It can be extremely hard to measure the success of streaming shows in this day and age with so much information kept under wraps by these black box companies who only share data when it suits them. So we have to rely on other metrics, like the fact that The Witcher is one of the highest rated Netflix originals on IMDB, alongside other hits that have gone on to last multiple seasons. Or from analysis by external companies.
One of those companies is Parrot Analytics, who (via BusinessInsider) said that The Witcher, in its US debut, was the third most “in demand” original streaming series, behind only the likes of megahits Stranger Things and Disney Plus’s The Mandalorian.
Parrot’s process measures “demand expressions,” which is “its globally standardized TV-demand measurement unit that reflects the desire, engagement, and viewership of a series weighted by importance.” That’s a little nebulous, but it may be the best we’re going to get. Netflix often avoids releasing numbers about its original series, sometimes because they’re nothing to brag about, but other times, because if they are positive, revealing something as a huge hit may lead to pesky requests for increases in pay from the cast and crew of that successful show, something many creators and actors have complained about for some time. Though on its top series, there do seem to have been successful negotiations for those increases over time, as we saw with the Stranger Things cast.
Netflix clearly is all about The Witcher, despite a slew of critical reviews that paint it as “rotten” overall, a sentiment that I, one of said critics, emphatically disagree with. Showrunner Lauren S. Hissrich has tweeted that negative reviews don’t get her down (she cites an infamous EW review that admits it skipped a number of key episodes), and she’s more concerned about what fans think. And most fans seem to love The Witcher, judging by all public metrics we can manage from IMDB scores to RT audience scores to Parrot’s “demand expressions.” Netflix already greenlit The Witcher season 2 before the first season ever arrived, so it is certainly satisfied with it.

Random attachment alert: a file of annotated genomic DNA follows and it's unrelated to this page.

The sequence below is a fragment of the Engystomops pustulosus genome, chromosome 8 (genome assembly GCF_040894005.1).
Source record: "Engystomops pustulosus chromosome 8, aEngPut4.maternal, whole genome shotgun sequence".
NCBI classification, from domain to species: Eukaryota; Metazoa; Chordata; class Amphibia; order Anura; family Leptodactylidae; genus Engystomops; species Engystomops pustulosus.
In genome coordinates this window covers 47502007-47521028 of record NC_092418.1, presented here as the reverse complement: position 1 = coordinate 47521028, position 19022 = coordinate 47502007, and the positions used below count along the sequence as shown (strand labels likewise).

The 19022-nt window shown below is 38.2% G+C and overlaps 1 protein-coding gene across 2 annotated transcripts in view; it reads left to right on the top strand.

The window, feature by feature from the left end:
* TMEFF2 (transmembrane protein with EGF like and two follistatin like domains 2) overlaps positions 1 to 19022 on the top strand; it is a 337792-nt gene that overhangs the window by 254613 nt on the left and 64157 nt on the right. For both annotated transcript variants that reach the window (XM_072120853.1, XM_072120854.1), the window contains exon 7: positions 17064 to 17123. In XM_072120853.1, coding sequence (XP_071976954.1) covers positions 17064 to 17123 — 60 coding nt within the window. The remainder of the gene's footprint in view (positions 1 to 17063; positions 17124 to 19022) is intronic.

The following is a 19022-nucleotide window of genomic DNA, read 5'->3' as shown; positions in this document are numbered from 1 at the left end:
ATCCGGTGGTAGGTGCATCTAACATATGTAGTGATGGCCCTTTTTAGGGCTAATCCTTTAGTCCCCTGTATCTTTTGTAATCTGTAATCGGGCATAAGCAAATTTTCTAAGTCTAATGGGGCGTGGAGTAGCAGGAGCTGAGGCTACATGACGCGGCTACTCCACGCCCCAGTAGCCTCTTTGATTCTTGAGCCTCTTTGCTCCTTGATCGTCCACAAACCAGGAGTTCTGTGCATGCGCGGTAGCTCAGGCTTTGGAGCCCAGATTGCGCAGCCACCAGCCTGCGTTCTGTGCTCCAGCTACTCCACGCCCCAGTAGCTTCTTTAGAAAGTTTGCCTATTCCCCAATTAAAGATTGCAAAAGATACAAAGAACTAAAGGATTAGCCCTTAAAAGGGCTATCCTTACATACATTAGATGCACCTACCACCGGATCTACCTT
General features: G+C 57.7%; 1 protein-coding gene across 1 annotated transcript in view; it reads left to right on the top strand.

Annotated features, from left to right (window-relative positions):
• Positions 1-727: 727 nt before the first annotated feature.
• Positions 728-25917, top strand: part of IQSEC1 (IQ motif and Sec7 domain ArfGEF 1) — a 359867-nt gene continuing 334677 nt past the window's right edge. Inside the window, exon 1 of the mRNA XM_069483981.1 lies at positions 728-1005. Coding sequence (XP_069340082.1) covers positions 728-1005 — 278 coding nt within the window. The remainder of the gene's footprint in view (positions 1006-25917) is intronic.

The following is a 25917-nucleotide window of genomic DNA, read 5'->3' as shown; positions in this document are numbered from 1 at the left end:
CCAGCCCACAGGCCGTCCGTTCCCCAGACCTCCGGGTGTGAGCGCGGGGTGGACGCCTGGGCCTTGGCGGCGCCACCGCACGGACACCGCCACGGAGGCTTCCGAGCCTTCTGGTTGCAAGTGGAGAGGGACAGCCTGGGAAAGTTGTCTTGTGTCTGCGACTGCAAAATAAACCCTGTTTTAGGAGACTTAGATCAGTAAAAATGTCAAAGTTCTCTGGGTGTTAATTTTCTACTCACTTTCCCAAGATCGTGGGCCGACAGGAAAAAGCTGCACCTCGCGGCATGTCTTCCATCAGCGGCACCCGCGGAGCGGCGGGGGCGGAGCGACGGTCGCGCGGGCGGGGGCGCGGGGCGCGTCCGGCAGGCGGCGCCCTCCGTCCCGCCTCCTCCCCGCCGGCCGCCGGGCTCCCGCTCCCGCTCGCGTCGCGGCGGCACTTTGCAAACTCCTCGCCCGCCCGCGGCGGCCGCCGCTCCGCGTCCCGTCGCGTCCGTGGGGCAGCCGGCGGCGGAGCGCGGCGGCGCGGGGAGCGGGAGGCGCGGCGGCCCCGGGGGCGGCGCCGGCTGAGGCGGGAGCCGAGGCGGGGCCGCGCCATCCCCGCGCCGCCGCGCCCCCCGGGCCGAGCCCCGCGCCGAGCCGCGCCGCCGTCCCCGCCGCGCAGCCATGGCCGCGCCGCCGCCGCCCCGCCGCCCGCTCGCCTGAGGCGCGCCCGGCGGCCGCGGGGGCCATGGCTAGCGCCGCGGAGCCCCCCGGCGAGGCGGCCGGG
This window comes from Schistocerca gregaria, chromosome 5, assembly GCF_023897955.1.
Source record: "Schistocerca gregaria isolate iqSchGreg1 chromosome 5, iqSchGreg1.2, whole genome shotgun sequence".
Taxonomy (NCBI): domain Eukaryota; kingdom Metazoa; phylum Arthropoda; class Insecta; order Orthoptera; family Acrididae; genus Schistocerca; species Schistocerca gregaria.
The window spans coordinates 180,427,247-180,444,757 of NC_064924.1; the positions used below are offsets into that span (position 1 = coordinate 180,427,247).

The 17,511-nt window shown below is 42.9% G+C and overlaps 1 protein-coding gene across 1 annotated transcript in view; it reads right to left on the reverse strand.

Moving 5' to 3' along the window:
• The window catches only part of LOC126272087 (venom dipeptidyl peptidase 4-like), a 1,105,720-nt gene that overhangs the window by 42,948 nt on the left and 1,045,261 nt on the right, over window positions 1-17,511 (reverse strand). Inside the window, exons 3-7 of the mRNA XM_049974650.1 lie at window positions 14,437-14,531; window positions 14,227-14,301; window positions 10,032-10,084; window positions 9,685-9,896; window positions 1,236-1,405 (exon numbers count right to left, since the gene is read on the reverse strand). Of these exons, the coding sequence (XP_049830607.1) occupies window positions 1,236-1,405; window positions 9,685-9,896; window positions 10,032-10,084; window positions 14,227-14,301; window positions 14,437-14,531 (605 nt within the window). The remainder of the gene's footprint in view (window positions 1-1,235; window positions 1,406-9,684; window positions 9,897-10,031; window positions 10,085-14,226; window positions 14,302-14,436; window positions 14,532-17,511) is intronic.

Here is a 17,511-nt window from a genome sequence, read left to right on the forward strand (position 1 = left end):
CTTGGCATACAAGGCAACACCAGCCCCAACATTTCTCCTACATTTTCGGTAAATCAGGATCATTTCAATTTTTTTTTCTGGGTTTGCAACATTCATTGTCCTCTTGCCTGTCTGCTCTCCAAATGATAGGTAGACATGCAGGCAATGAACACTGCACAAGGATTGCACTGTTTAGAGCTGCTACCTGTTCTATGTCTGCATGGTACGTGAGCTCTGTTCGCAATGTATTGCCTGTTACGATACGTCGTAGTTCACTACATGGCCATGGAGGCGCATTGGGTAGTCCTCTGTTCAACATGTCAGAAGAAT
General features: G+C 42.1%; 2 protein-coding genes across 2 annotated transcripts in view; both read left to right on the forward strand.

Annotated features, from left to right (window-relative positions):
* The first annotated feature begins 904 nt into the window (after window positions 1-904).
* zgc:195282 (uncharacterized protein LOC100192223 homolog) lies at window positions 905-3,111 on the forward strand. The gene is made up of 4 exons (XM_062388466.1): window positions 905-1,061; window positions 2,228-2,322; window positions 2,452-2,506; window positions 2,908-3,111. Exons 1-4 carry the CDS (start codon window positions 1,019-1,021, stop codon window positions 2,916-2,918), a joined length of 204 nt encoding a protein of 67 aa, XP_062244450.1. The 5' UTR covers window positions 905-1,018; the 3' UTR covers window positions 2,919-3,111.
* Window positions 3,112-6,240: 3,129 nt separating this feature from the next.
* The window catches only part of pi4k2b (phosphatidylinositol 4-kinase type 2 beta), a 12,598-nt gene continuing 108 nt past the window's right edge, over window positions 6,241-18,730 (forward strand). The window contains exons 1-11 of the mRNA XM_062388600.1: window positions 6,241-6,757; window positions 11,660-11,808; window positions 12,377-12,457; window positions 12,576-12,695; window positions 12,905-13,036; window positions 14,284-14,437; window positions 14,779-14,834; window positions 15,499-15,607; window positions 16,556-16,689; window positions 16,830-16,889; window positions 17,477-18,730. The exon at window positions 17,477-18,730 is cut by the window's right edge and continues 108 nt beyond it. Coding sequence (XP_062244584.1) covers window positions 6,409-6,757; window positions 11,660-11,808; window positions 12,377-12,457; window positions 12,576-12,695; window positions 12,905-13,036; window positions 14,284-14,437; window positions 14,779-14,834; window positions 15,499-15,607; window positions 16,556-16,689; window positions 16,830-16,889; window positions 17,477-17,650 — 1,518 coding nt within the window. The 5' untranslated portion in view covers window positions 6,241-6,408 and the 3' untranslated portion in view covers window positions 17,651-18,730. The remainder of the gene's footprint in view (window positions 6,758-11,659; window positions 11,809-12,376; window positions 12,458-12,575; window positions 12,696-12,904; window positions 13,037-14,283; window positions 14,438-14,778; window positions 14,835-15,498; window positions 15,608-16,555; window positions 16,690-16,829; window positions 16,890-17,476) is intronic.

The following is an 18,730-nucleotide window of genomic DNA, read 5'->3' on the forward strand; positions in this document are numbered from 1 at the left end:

Where is the critical and audience disconnect coming from? I’m not sure. For me personally, while I may not be a Witcher superfan on the level of some, I have read at least the first book and sunk 100 hours into The Witcher 3, so I have some level of attachment to these characters and have a general sense of what’s going on. I also braced myself for trying to sort out multiple timelines in season 1, as I was told ahead of time that was a point of confusion, and it’s easier to process if you know that’s coming (and know which of these characters don’t age as the decades pass).
I understand the Game of Thrones comparisons in the sense that yes I do think Netflix is trying to find its own answer to Thrones with The Witcher. They want a show that has that level of success and a place in the cultural conversation. But when critics expect the show to be Game of Thrones, that’s a different thing altogether, as despite the fantasy setting and emphasis on magic, the two are wildly different properties, much more focused on three main characters than sprawling ensembles. And next season, once they ditch all the winding timelines, should be easier to process for the uninitiated.
The Witcher is a hit because it’s satisfied both existing fans of the games and books, and is enough bloody, sexy fun for even non-fans to appreciate it. And yes, it does feel like a nice fantasy palate cleanser after that disappointing series finale of Game of Thrones. It scratches that itch for fans, if not critics, that much is clear.
I predict The Witcher will have a long and healthy life on Netflix, and maybe the other critics will “get it” at some point when in returns for future seasons. We’ll see.